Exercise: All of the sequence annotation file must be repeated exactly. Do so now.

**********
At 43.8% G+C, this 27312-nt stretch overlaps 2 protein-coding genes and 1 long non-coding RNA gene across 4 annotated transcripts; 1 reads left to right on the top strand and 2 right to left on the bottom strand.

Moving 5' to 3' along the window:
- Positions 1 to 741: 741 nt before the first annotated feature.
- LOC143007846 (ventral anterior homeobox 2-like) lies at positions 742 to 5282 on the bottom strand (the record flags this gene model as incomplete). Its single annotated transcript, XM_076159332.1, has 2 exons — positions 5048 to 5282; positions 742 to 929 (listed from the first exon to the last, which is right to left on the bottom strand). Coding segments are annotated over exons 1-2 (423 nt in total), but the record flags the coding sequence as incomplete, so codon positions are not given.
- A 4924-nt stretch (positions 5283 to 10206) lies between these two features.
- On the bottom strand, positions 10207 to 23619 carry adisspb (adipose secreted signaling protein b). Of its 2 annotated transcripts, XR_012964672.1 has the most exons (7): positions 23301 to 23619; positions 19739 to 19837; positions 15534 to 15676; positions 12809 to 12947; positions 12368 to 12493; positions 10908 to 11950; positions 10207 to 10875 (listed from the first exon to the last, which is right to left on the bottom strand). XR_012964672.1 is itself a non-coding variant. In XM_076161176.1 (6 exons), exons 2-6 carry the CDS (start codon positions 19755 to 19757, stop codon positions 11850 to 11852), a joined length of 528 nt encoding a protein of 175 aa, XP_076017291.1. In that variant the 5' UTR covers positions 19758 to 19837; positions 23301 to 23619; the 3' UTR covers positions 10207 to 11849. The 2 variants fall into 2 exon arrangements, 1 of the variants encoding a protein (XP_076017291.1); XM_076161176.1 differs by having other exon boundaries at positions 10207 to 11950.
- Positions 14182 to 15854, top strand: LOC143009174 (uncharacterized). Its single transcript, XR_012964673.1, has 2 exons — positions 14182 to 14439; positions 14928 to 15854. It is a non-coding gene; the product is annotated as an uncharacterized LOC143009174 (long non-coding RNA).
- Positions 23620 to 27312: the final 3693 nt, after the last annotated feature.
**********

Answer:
At 43.8% G+C, this 27312-nt stretch overlaps 2 protein-coding genes and 1 long non-coding RNA gene across 4 annotated transcripts; 1 reads left to right on the top strand and 2 right to left on the bottom strand.

Moving 5' to 3' along the window:
- Positions 1 to 741: 741 nt before the first annotated feature.
- LOC143007846 (ventral anterior homeobox 2-like) lies at positions 742 to 5282 on the bottom strand (the record flags this gene model as incomplete). Its single annotated transcript, XM_076159332.1, has 2 exons — positions 5048 to 5282; positions 742 to 929 (listed from the first exon to the last, which is right to left on the bottom strand). Coding segments are annotated over exons 1-2 (423 nt in total), but the record flags the coding sequence as incomplete, so codon positions are not given.
- A 4924-nt stretch (positions 5283 to 10206) lies between these two features.
- On the bottom strand, positions 10207 to 23619 carry adisspb (adipose secreted signaling protein b). Of its 2 annotated transcripts, XR_012964672.1 has the most exons (7): positions 23301 to 23619; positions 19739 to 19837; positions 15534 to 15676; positions 12809 to 12947; positions 12368 to 12493; positions 10908 to 11950; positions 10207 to 10875 (listed from the first exon to the last, which is right to left on the bottom strand). XR_012964672.1 is itself a non-coding variant. In XM_076161176.1 (6 exons), exons 2-6 carry the CDS (start codon positions 19755 to 19757, stop codon positions 11850 to 11852), a joined length of 528 nt encoding a protein of 175 aa, XP_076017291.1. In that variant the 5' UTR covers positions 19758 to 19837; positions 23301 to 23619; the 3' UTR covers positions 10207 to 11849. The 2 variants fall into 2 exon arrangements, 1 of the variants encoding a protein (XP_076017291.1); XM_076161176.1 differs by having other exon boundaries at positions 10207 to 11950.
- Positions 14182 to 15854, top strand: LOC143009174 (uncharacterized). Its single transcript, XR_012964673.1, has 2 exons — positions 14182 to 14439; positions 14928 to 15854. It is a non-coding gene; the product is annotated as an uncharacterized LOC143009174 (long non-coding RNA).
- Positions 23620 to 27312: the final 3693 nt, after the last annotated feature.